Grade crossing solutions in Palo Alto, Calif., receive some movement, but answer might not come for a while

Written by Bill Wilson, Editor-in-Chief
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The Palo Alto City Council eliminated the idea to build a viaduct to solve traffic issues.

The short list is now a bit shorter, but a final decision could be a long process.

The city of Palo Alto, Calif., wants two rail crossings to be fixed so train traffic no longer intersects with car and truck traffic. Four ideas were presented, and on Aug. 23 one of them, a viaduct taking railroad tracks over Charleston Road and Meadow Drive, was officially eliminated by a 6-1 city council vote.

However, the remaining three come with just as many challenges. Digging a trench for trains between Loma Verde Avenue and the San Antonio Caltrain station in Mountain View, building an underpass under the tracks, and a hybrid design involving raising tracks and lowering the roads are the options still on the table.

The trench would cost $800 to $900 million and would take six years to complete. Creeks also would have to be dealt with and groundwater would need to be pumped along the entire length of the corridor. The underpass option would require more property acquisitions and turning restrictions on several streets. A roundabout also would have to be constructed. The hybrid would create earthen berms for trains, but remains an unpopular choice.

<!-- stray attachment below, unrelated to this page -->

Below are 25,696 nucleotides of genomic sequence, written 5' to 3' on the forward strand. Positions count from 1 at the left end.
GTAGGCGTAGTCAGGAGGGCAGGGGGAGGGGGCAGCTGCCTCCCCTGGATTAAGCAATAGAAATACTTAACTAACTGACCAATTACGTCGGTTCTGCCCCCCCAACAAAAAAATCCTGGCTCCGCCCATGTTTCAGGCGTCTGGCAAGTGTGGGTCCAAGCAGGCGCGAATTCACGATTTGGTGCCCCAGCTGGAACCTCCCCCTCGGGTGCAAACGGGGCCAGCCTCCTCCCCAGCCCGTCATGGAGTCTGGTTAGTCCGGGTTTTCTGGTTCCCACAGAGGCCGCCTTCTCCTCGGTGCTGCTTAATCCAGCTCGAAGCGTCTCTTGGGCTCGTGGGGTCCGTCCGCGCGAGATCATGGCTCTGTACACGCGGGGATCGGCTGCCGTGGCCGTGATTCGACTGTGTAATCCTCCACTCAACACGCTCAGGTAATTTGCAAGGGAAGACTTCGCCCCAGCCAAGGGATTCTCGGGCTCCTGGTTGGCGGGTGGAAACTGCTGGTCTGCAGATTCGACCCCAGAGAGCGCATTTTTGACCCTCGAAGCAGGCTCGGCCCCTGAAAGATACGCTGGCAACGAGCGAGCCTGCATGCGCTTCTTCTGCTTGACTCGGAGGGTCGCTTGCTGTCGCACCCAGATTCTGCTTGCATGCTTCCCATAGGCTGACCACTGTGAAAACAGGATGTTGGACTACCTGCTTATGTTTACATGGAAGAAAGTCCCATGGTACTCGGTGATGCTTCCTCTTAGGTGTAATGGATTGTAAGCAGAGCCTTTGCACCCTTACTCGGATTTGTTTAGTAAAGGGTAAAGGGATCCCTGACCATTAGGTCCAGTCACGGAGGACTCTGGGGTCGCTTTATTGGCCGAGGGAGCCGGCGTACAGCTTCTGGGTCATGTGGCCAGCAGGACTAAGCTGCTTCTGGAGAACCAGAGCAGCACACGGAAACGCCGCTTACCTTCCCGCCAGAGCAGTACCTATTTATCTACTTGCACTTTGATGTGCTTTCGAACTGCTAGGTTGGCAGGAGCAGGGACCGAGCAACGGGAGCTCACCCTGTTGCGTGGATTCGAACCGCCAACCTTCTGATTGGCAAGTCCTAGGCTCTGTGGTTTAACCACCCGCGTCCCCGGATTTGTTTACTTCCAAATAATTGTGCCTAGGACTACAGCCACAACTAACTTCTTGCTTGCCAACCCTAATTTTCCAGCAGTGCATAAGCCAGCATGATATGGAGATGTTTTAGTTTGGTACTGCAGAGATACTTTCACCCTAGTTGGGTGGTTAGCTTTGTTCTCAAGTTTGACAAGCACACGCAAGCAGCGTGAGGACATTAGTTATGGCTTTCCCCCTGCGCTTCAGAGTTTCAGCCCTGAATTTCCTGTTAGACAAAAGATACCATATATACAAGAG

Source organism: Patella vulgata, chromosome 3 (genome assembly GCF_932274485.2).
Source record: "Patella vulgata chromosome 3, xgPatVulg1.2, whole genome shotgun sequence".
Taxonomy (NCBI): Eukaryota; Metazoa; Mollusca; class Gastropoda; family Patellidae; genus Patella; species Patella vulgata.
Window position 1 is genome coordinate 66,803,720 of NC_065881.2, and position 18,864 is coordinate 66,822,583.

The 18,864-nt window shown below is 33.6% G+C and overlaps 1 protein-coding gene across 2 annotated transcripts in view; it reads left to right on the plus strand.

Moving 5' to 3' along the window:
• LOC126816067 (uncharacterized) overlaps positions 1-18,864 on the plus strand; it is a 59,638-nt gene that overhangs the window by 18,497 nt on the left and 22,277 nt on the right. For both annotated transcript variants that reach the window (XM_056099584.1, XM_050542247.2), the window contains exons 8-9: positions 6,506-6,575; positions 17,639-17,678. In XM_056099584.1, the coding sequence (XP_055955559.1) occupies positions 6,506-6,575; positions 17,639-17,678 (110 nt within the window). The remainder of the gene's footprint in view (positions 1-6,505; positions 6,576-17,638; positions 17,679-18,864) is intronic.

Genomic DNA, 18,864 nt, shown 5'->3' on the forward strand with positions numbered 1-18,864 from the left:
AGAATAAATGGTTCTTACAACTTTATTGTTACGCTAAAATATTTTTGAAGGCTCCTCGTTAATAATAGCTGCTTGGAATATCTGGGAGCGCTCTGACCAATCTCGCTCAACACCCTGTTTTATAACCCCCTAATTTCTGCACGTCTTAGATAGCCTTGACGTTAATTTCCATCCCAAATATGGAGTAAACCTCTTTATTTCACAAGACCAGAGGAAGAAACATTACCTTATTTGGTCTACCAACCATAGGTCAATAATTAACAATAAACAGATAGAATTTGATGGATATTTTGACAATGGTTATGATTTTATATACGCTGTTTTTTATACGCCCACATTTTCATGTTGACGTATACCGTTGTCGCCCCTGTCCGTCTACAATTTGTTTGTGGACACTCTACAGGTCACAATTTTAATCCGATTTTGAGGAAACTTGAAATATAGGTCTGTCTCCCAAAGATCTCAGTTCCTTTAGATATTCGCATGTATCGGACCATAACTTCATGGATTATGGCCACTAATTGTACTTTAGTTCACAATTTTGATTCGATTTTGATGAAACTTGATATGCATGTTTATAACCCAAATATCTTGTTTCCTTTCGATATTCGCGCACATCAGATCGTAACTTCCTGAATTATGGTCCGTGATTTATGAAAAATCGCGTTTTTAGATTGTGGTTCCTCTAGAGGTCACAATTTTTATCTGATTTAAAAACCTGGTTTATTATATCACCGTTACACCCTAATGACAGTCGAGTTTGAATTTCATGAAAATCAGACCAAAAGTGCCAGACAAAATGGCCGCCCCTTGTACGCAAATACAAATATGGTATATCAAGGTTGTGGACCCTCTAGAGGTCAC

In rejecting the overpass design, the city council wants city staff to make changes to the underpass option in regards to traffic circulation issues and also gave a green light for a geotechnical study for the trench alternative.

The city has wanted a solution to the train/auto traffic for years and the council even appointed a citizens group to help with the process. The public seems to be against any structure in the air, and wants the city council to eliminate both the overpass and hybrid options.

Read more articles on grade crossings. 

Categories: Ballast, Ties, Rail, Bridge/Retaining Walls/Tunnels, C&S, Freight, Passenger, Rail News, Railroad News, Safety/Training, Track Construction, Track Structure
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